One thing I'm noticing about my middle age is the creeping affluenza. When you spend more and more of your leisure time dealing with your stuff, cleaning it, moving it, culling it, maintaining it, replacing it, buy stuff for your stuff and to contain your stuff, etc. you realize the burden of your accumulations is a bunch of bullshit that you can choose to avoid entirely. But you don't. And by you I mean me, of course.

btw, I cannot recommend Ricki Lee Jones's first 3 albums enough, holy shit, she is amazing and these records totally still hold up. I've been listening to these records for more decades than I have left. Not so hazy there.

Plenty of hickory and chestnuts this year. Gonna be a wicked snowy winter, I'm thinking. We'll see.

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getting paid to not work on john lennon day
Saturday, September 08, 2018
2018 tech check
Listening to:rain and wind
Reading:How to Change Your Mind by Michael Pollan
Weather:rain and wind

Still don't carry a cellphone. I am the last one on earth.

But I did get a battery-powered self-propelled electric lawnmower, a Honda Insight hybrid car, and a Sonos wifi speaker with Alexa this year.

The lawn mower: pretty sweet. Quiet. 1 hr battery life and 1 hr to charge, came with one battery and charger. It's an EGo brand. I heard a smart retired science dude at the Blue Moose talking about how after much research that's what he bought. So I questioned him about a few things, including where he bought it, and went down to fill-in-the-blank big store in Bridgeport and lucky me it was $50 off for end of season and they gave me another $25 off to open a credit account there and charge it. Larry had a mysterious illness for weeks this summer and it really knocked him out, so he has been not feeling up to his usual joy of lawn mowing. My shit is like 18 inches high and it hasn't stopped raining all summer, so it's lush. This mower is knocking it down pretty nicely, and the self-propelled function can even easily haul it up my hills. It has variable speed and if you put it on the fastest you'd be seriously jogging behind it. It folds up, too, so you can just fold, grab a nicely-placed handle, and haul it up the 3 steps onto my covered porch for storing. So far, so good.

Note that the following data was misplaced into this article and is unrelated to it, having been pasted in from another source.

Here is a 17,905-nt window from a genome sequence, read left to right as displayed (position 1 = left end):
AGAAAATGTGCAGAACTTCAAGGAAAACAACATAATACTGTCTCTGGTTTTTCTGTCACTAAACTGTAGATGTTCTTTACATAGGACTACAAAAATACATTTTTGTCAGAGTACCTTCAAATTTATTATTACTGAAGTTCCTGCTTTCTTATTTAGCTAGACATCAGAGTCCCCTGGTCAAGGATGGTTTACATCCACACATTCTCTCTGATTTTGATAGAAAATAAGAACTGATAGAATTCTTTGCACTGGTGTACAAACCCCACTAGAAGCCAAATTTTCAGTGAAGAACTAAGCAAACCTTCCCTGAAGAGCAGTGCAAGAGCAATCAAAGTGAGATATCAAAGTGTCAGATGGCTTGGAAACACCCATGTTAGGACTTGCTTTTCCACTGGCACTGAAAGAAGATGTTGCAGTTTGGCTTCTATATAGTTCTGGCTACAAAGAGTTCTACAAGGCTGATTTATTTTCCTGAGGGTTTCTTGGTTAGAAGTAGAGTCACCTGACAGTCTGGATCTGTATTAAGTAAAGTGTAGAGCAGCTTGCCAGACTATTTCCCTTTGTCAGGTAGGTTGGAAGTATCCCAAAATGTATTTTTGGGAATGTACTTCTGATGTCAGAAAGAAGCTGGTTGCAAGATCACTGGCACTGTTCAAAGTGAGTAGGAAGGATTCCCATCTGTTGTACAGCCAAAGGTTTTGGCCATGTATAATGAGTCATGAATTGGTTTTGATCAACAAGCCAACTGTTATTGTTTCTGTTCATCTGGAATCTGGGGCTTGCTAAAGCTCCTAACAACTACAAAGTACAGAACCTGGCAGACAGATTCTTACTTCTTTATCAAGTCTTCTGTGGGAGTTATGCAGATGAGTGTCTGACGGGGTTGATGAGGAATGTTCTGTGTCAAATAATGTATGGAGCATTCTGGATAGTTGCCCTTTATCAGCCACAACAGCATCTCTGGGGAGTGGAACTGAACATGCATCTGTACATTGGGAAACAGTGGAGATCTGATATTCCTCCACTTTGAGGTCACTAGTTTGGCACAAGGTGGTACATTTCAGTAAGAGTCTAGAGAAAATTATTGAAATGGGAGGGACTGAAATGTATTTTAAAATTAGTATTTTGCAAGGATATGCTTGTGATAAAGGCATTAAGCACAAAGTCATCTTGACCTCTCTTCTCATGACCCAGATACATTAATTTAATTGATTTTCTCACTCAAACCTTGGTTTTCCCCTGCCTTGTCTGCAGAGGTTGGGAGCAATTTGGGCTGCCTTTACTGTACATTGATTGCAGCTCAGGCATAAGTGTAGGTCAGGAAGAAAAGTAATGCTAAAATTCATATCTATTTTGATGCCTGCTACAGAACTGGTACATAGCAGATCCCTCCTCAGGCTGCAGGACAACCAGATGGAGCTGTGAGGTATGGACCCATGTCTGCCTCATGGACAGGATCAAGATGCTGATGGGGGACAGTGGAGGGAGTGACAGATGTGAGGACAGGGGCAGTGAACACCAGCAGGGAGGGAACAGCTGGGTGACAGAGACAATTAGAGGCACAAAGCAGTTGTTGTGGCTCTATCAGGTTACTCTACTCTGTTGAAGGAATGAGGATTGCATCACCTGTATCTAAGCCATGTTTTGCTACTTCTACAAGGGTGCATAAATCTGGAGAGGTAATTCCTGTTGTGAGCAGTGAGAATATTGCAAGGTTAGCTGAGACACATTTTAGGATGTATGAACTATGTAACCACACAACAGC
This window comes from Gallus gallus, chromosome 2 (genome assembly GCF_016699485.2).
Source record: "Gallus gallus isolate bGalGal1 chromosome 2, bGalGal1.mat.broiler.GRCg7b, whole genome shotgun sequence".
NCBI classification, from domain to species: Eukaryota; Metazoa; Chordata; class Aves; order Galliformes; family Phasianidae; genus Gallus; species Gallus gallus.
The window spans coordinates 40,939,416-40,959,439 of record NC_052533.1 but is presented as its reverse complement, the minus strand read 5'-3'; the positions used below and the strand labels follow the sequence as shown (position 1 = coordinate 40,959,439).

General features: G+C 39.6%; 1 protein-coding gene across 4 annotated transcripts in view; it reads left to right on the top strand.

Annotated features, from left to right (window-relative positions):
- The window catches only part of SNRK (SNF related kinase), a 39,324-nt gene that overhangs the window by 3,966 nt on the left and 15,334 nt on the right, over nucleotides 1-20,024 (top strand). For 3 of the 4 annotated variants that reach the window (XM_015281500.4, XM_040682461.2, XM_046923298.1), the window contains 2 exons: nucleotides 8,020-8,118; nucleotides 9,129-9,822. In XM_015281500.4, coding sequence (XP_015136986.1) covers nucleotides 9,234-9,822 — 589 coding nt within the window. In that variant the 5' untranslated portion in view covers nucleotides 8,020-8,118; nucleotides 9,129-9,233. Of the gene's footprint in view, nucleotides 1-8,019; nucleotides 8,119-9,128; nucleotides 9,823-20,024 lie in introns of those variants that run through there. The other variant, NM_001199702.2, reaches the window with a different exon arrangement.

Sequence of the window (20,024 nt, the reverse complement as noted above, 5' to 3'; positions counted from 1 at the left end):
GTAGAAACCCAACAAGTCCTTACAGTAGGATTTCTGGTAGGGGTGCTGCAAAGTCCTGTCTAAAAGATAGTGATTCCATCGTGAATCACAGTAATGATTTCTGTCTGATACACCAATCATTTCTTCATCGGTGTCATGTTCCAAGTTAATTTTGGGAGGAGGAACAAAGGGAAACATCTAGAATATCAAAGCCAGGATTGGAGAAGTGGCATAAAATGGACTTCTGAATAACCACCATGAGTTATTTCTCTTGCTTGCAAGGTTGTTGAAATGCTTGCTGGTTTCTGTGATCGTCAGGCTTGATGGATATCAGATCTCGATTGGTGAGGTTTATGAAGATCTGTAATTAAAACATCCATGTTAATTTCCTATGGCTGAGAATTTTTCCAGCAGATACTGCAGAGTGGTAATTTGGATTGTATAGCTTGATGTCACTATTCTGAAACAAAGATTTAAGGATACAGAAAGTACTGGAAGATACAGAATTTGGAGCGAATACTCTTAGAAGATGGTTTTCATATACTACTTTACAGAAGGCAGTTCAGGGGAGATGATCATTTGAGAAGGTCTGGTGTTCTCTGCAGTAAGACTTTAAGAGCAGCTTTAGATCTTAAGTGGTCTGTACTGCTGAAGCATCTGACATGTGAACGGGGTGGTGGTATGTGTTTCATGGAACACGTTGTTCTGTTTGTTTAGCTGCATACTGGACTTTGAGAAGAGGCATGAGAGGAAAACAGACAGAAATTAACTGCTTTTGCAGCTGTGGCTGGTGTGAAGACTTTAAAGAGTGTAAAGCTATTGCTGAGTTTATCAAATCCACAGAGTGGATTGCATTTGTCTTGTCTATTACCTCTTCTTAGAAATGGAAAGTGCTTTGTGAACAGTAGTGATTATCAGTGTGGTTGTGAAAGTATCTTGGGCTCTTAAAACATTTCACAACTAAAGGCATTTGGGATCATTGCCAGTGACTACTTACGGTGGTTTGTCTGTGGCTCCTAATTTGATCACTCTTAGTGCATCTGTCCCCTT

The Honda Insight: It's way more tech and luxury than I'm used to, obv, since my previous wheels are a 15 yr old Civic with manual everything (transmission, windows, locks). This Insight is supposed to get 55 mpg. I am halfway through my first tank of gas, I don't see it getting that, but I figured it was not calibrated for these hills. Still, a very smooth ride with lots of screens and tech. Would be even more if I carried a cellphone. Remote start, auto all the everydangthing even the highbeams, no key, multiple cameras. Honda sent me an email with an account for my car and it includes some pretty sweet instructions and videos about how to use the cool new stuff. You can flip through about a dozen screens on the left half of the dash where the tach is on my old Civic, and of course there's a screen in the center of the dash showing the backup camera and all manner of other stuff. Stereo seems decent. I got the EX, the middle trim level (it's just 3 trim levels of choice, not an array of options like they used to do) so I could flip the back seat down 60/40 rather than just the whole thing which is all the cheapest trim level offered. It's white. Pearly. Of course I wanted silver, but I watched the inventory online at my dealer of choice and they just had blue, black, and white for a couple months, so finally I decided to just take the white one. The interior is mixed with light seats, so I ordered funky cool seat covers. So far, so good.